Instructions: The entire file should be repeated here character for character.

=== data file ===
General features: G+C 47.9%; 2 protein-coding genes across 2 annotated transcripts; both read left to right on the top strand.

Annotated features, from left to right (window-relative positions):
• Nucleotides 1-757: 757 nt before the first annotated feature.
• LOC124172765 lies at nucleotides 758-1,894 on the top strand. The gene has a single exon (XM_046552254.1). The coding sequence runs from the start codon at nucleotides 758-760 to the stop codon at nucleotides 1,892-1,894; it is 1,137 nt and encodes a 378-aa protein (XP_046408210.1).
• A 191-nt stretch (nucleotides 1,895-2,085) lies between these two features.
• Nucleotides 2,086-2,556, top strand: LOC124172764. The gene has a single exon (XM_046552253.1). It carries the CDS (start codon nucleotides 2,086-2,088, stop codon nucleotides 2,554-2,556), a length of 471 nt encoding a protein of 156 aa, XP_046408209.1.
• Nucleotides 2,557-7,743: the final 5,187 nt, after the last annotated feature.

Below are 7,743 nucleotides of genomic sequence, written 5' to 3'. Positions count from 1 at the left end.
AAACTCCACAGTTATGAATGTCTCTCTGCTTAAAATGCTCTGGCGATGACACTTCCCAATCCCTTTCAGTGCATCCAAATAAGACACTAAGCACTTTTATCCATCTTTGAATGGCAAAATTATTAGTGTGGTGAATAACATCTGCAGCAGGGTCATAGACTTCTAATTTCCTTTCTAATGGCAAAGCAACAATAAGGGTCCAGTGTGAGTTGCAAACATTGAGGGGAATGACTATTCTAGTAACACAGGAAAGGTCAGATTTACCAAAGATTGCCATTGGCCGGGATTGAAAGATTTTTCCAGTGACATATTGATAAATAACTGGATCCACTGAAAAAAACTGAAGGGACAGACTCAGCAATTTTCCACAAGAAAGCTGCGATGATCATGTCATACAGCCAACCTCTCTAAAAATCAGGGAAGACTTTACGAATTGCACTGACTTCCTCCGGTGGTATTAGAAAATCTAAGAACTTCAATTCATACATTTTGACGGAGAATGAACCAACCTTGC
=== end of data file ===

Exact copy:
General features: G+C 47.9%; 2 protein-coding genes across 2 annotated transcripts; both read left to right on the top strand.

Annotated features, from left to right (window-relative positions):
• Nucleotides 1-757: 757 nt before the first annotated feature.
• LOC124172765 lies at nucleotides 758-1,894 on the top strand. The gene has a single exon (XM_046552254.1). The coding sequence runs from the start codon at nucleotides 758-760 to the stop codon at nucleotides 1,892-1,894; it is 1,137 nt and encodes a 378-aa protein (XP_046408210.1).
• A 191-nt stretch (nucleotides 1,895-2,085) lies between these two features.
• Nucleotides 2,086-2,556, top strand: LOC124172764. The gene has a single exon (XM_046552253.1). It carries the CDS (start codon nucleotides 2,086-2,088, stop codon nucleotides 2,554-2,556), a length of 471 nt encoding a protein of 156 aa, XP_046408209.1.
• Nucleotides 2,557-7,743: the final 5,187 nt, after the last annotated feature.

Below are 7,743 nucleotides of genomic sequence, written 5' to 3'. Positions count from 1 at the left end.
AAACTCCACAGTTATGAATGTCTCTCTGCTTAAAATGCTCTGGCGATGACACTTCCCAATCCCTTTCAGTGCATCCAAATAAGACACTAAGCACTTTTATCCATCTTTGAATGGCAAAATTATTAGTGTGGTGAATAACATCTGCAGCAGGGTCATAGACTTCTAATTTCCTTTCTAATGGCAAAGCAACAATAAGGGTCCAGTGTGAGTTGCAAACATTGAGGGGAATGACTATTCTAGTAACACAGGAAAGGTCAGATTTACCAAAGATTGCCATTGGCCGGGATTGAAAGATTTTTCCAGTGACATATTGATAAATAACTGGATCCACTGAAAAAAACTGAAGGGACAGACTCAGCAATTTTCCACAAGAAAGCTGCGATGATCATGTCATACAGCCAACCTCTCTAAAAATCAGGGAAGACTTTACGAATTGCACTGACTTCCTCCGGTGGTATTAGAAAATCTAAGAACTTCAATTCATACATTTTGACGGAGAATGAACCAACCTTGC